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Amazon’s Board Hiring Policy: Appropriate or Short-Sighted?

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Amazon's Board Hiring Policy: Appropriate or Short-Sighted?

In an article for Harvard Business Review, Stefanie K. Johnson discusses a recent decision by Amazon to not update its board hiring processes for board of director positions to formally require the consideration of women and minority candidates. What would prompt such a move? Johnson makes two interesting points, backed up by research from herself and colleagues on diversity hiring.

One Is Not Enough

Johnson compares the rejected shareholder proposal to the so-called “Rooney Rule” in the NFL, a policy implemented in 2003 that required every team to interview at least one minority for open head coach or general manager positions.

Johnson points to data showing that while the Rooney Rule had some positive impacts, such as raising diversity and inclusion to greater awareness within the league, interviewing a single woman or person of color is often not effective in getting those groups represented when the hiring decision is actually made.

That’s because the token minority or female candidate sticks out so prominently among the list of candidates. They are perceived primarily based for their race or sex, because they are the only one. On the other hand, the likelihood of a minority or woman being hired increases significantly if there are at least two within the pool of applicants.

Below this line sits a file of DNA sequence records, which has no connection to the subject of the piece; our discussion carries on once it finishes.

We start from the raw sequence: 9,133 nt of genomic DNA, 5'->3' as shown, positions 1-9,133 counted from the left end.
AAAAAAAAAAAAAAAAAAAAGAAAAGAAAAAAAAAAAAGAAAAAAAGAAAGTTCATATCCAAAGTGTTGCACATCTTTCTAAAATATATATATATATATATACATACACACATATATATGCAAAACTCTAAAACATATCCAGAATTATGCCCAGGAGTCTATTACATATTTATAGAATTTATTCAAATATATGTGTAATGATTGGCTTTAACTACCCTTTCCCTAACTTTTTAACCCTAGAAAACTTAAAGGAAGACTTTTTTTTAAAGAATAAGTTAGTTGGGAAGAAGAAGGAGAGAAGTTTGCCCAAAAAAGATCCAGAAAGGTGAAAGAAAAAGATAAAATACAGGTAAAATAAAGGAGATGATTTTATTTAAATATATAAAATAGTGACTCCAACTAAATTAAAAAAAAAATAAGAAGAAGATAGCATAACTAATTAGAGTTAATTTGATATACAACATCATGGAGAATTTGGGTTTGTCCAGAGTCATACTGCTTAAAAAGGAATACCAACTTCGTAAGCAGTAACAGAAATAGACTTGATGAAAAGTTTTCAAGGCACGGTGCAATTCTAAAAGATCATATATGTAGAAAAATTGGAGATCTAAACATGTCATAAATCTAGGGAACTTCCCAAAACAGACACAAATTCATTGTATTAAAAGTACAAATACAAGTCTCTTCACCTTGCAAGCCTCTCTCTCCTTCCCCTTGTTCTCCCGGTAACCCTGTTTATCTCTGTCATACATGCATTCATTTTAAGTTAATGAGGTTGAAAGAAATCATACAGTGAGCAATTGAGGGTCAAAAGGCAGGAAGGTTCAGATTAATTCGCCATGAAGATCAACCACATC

Playing to Win Versus Playing Not to Lose

Johnson also notes that fear of change often leads to aversion to policies like the one recently rejected by Amazon. “My research found that CEOs who did push for diversity on their boards were very focused on the benefits it would bring, while CEOs who did not tended to focus on the things they would lose (like the current group dynamic) or the risks they would encounter (like that people might think the candidate is a token hire),” she writes.

Johnson points to a theory by psychologists that distinguishes these two perspectives as follows, and writes: “A focus on playing to win (what’s called a promotion focus) can result in growth and improvement in business outcomes, but a focus on trying to avoid losing (prevention focus) tends to result in stagnation.”

Related: There Are Fewer Women on Corporate Boards Than There Are Men Named John

Amazon’s decision against updating its hiring policies to require the consideration of women and minority candidates created a great deal of backlash, both internally and externally. It’s worth noting though, as a parting thought, that of Amazon’s current 10-person board of directors, all are white and seven are men.

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